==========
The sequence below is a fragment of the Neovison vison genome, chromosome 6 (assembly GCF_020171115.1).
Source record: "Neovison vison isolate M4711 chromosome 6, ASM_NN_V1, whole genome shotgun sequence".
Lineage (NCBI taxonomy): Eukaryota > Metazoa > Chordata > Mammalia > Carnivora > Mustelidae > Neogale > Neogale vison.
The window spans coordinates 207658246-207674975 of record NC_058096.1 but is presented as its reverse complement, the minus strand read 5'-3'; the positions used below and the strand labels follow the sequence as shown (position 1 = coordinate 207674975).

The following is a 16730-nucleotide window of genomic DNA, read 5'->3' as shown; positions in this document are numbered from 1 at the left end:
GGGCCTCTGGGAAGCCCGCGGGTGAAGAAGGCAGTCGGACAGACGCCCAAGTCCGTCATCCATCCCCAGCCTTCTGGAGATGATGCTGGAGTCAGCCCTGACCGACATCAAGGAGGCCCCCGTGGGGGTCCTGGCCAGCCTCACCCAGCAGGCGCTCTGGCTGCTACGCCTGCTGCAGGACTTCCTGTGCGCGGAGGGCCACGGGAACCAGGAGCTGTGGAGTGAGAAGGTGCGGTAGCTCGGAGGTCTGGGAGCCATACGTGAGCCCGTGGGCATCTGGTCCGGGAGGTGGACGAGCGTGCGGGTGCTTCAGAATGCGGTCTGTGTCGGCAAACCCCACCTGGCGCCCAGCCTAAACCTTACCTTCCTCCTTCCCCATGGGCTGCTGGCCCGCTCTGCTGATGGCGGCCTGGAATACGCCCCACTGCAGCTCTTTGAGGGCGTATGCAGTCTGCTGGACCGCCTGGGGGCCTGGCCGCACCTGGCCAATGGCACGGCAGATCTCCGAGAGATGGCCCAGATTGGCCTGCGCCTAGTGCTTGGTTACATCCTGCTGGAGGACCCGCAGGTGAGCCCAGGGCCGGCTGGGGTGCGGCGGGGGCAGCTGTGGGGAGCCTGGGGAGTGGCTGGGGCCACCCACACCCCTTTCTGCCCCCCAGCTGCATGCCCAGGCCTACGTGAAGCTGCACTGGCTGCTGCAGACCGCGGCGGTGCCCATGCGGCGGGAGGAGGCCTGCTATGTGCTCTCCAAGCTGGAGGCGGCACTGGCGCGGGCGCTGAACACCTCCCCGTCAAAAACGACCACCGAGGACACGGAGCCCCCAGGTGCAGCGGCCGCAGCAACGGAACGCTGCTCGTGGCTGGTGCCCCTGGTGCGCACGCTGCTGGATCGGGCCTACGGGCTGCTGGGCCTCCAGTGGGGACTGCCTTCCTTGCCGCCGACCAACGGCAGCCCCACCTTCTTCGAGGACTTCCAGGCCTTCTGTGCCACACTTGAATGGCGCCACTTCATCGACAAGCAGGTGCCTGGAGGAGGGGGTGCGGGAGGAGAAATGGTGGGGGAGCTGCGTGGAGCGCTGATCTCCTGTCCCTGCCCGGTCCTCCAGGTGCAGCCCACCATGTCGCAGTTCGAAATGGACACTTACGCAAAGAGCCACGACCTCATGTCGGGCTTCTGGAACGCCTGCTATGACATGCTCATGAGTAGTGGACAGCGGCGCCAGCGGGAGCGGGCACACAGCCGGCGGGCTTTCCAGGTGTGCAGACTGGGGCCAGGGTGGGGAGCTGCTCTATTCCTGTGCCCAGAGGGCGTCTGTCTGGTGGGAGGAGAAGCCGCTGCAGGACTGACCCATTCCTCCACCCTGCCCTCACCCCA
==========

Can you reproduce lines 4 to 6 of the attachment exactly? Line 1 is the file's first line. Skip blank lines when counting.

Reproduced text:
The window spans coordinates 207658246-207674975 of record NC_058096.1 but is presented as its reverse complement, the minus strand read 5'-3'; the positions used below and the strand labels follow the sequence as shown (position 1 = coordinate 207674975).

The following is a 16730-nucleotide window of genomic DNA, read 5'->3' as shown; positions in this document are numbered from 1 at the left end:
GGGCCTCTGGGAAGCCCGCGGGTGAAGAAGGCAGTCGGACAGACGCCCAAGTCCGTCATCCATCCCCAGCCTTCTGGAGATGATGCTGGAGTCAGCCCTGACCGACATCAAGGAGGCCCCCGTGGGGGTCCTGGCCAGCCTCACCCAGCAGGCGCTCTGGCTGCTACGCCTGCTGCAGGACTTCCTGTGCGCGGAGGGCCACGGGAACCAGGAGCTGTGGAGTGAGAAGGTGCGGTAGCTCGGAGGTCTGGGAGCCATACGTGAGCCCGTGGGCATCTGGTCCGGGAGGTGGACGAGCGTGCGGGTGCTTCAGAATGCGGTCTGTGTCGGCAAACCCCACCTGGCGCCCAGCCTAAACCTTACCTTCCTCCTTCCCCATGGGCTGCTGGCCCGCTCTGCTGATGGCGGCCTGGAATACGCCCCACTGCAGCTCTTTGAGGGCGTATGCAGTCTGCTGGACCGCCTGGGGGCCTGGCCGCACCTGGCCAATGGCACGGCAGATCTCCGAGAGATGGCCCAGATTGGCCTGCGCCTAGTGCTTGGTTACATCCTGCTGGAGGACCCGCAGGTGAGCCCAGGGCCGGCTGGGGTGCGGCGGGGGCAGCTGTGGGGAGCCTGGGGAGTGGCTGGGGCCACCCACACCCCTTTCTGCCCCCCAGCTGCATGCCCAGGCCTACGTGAAGCTGCACTGGCTGCTGCAGACCGCGGCGGTGCCCATGCGGCGGGAGGAGGCCTGCTATGTGCTCTCCAAGCTGGAGGCGGCACTGGCGCGGGCGCTGAACACCTCCCCGTCAAAAACGACCACCGAGGACACGGAGCCCCCAGGTGCAGCGGCCGCAGCAACGGAACGCTGCTCGTGGCTGGTGCCCCTGGTGCGCACGCTGCTGGATCGGGCCTACGGGCTGCTGGGCCTCCAGTGGGGACTGCCTTCCTTGCCGCCGACCAACGGCAGCCCCACCTTCTTCGAGGACTTCCAGGCCTTCTGTGCCACACTTGAATGGCGCCACTTCATCGACAAGCAGGTGCCTGGAGGAGGGGGTGCGGGAGGAGAAATGGTGGGGGAGCTGCGTGGAGCGCTGATCTCCTGTCCCTGCCCGGTCCTCCAGGTGCAGCCCACCATGTCGCAGTTCGAAATGGACACTTACGCAAAGAGCCACGACCTCATGTCGGGCTTCTGGAACGCCTGCTATGACATGCTCATGAGTAGTGGACAGCGGCGCCAGCGGGAGCGGGCACACAGCCGGCGGGCTTTCCAGGTGTGCAGACTGGGGCCAGGGTGGGGAGCTGCTCTATTCCTGTGCCCAGAGGGCGTCTGTCTGGTGGGAGGAGAAGCCGCTGCAGGACTGACCCATTCCTCCACCCTGCCCTCACCCCA